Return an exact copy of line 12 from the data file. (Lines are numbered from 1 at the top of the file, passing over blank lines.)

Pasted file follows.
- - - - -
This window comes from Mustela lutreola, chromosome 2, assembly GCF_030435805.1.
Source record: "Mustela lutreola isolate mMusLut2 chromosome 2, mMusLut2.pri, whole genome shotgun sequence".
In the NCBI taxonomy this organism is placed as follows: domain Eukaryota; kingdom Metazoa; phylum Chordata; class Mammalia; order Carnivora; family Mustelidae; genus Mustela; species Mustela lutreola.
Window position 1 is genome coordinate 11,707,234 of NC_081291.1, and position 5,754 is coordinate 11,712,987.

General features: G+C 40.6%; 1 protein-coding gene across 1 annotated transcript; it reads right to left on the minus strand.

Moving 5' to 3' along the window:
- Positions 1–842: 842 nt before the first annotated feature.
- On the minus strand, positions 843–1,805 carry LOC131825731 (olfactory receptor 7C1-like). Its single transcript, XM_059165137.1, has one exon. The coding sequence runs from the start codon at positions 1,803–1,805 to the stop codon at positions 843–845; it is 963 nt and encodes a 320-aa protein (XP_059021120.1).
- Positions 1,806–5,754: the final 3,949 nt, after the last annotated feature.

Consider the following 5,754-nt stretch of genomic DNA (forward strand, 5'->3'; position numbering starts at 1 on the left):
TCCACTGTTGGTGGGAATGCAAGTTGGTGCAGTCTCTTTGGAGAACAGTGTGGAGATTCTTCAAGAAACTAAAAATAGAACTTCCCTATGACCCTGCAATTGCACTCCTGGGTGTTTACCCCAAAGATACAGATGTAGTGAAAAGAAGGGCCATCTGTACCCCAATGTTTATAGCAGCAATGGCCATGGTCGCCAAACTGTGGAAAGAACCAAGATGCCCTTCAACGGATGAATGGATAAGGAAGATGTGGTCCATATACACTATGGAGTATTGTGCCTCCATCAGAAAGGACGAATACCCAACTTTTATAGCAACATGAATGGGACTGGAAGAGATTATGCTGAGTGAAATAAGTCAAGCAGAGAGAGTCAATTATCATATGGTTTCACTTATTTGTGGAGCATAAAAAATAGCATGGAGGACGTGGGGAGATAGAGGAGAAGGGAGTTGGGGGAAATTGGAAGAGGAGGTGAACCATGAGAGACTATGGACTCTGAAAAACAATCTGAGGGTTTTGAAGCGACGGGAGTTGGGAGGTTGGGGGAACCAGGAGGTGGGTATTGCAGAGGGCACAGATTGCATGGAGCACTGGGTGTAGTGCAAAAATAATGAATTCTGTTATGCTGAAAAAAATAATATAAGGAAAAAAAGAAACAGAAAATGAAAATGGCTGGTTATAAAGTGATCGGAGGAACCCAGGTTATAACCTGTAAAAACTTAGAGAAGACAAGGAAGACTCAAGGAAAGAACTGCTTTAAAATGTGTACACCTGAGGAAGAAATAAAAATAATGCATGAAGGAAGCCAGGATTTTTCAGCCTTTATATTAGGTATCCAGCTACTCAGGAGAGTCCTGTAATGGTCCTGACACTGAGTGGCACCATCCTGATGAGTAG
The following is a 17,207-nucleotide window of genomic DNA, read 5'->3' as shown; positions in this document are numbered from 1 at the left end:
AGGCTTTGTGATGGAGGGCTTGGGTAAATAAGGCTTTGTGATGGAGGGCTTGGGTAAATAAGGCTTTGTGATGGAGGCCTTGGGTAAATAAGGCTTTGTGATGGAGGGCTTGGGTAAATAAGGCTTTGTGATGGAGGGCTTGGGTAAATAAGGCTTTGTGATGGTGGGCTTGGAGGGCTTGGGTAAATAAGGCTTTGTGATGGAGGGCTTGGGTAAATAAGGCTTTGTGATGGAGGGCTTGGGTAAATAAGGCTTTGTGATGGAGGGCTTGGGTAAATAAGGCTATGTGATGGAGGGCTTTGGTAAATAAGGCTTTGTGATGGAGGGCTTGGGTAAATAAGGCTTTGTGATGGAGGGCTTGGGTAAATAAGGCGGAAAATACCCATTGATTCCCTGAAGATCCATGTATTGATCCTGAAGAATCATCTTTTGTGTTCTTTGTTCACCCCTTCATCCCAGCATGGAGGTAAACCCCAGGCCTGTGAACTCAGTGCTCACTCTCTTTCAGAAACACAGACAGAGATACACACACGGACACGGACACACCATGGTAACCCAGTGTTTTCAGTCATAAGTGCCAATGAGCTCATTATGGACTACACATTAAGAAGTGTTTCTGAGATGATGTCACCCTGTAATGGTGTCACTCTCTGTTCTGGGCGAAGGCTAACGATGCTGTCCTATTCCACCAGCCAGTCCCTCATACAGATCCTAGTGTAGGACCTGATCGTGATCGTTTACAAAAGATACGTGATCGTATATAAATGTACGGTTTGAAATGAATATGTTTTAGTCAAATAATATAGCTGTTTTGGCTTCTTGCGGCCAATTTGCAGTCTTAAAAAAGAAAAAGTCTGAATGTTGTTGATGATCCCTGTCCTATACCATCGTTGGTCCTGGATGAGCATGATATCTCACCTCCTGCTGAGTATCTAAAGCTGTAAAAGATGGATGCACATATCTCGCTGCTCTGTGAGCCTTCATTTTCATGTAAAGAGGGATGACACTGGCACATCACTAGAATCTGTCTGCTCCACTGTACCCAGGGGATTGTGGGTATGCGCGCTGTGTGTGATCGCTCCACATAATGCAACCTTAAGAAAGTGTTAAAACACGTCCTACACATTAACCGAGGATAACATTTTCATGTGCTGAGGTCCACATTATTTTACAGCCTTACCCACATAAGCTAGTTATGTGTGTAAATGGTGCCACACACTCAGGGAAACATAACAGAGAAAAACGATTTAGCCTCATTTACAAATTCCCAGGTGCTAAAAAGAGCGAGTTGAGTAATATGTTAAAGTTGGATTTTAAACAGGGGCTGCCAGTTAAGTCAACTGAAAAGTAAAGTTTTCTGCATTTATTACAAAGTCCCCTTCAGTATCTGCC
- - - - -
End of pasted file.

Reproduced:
The following is a 17,207-nucleotide window of genomic DNA, read 5'->3' as shown; positions in this document are numbered from 1 at the left end: